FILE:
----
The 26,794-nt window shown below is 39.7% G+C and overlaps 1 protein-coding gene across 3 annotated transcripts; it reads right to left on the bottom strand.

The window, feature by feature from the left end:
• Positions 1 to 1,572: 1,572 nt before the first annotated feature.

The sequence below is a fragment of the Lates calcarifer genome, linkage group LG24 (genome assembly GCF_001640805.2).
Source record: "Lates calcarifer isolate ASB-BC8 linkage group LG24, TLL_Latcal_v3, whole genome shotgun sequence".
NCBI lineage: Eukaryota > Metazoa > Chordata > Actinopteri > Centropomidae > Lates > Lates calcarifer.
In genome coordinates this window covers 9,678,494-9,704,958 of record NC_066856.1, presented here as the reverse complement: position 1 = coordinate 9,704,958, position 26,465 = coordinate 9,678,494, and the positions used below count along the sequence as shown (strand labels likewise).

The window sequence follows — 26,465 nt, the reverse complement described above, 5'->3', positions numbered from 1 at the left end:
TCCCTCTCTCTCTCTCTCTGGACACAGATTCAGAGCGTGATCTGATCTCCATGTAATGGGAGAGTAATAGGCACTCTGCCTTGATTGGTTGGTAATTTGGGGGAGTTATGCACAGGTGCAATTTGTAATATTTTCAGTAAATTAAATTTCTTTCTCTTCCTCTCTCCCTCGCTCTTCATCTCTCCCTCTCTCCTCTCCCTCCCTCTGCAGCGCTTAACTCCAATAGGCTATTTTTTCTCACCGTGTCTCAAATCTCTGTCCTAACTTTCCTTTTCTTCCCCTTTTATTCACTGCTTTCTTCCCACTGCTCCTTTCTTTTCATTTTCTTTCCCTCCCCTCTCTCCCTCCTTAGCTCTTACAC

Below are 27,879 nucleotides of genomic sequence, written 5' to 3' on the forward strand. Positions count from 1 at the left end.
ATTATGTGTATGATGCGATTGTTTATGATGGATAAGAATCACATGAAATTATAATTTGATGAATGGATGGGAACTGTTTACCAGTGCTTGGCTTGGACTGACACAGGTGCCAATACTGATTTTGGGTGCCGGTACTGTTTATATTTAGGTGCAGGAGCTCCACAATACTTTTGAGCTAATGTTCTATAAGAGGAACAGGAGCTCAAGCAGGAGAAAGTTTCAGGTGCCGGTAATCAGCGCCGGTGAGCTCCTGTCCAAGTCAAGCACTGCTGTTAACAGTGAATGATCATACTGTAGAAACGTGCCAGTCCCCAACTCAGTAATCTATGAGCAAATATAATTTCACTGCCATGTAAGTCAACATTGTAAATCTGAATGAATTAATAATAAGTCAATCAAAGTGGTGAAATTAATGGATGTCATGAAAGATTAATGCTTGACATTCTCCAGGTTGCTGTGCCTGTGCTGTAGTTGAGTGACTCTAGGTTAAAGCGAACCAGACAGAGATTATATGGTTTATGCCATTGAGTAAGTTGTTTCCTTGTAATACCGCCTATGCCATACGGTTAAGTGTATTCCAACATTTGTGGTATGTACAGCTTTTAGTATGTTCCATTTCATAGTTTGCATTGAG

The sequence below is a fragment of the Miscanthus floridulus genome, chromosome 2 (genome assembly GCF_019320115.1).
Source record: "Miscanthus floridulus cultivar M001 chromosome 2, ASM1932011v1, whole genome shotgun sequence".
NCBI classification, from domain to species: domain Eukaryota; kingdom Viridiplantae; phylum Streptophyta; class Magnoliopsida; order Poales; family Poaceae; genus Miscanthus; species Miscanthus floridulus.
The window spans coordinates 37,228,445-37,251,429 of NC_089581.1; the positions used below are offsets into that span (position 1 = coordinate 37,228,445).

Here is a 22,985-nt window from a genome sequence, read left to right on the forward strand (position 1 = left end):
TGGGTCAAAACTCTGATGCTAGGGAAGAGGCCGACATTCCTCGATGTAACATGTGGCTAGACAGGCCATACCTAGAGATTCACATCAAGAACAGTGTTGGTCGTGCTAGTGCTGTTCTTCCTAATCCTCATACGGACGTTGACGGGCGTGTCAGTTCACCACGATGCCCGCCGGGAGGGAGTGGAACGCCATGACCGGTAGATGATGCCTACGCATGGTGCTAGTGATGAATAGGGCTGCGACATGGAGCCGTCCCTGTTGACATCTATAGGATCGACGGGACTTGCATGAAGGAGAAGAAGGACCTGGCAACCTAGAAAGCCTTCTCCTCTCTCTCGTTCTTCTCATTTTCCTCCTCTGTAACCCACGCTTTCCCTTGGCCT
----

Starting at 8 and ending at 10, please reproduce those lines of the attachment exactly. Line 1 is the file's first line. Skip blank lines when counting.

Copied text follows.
The window sequence follows — 26,465 nt, the reverse complement described above, 5'->3', positions numbered from 1 at the left end:
TCCCTCTCTCTCTCTCTCTGGACACAGATTCAGAGCGTGATCTGATCTCCATGTAATGGGAGAGTAATAGGCACTCTGCCTTGATTGGTTGGTAATTTGGGGGAGTTATGCACAGGTGCAATTTGTAATATTTTCAGTAAATTAAATTTCTTTCTCTTCCTCTCTCCCTCGCTCTTCATCTCTCCCTCTCTCCTCTCCCTCCCTCTGCAGCGCTTAACTCCAATAGGCTATTTTTTCTCACCGTGTCTCAAATCTCTGTCCTAACTTTCCTTTTCTTCCCCTTTTATTCACTGCTTTCTTCCCACTGCTCCTTTCTTTTCATTTTCTTTCCCTCCCCTCTCTCCCTCCTTAGCTCTTACAC

Below are 27,879 nucleotides of genomic sequence, written 5' to 3' on the forward strand. Positions count from 1 at the left end.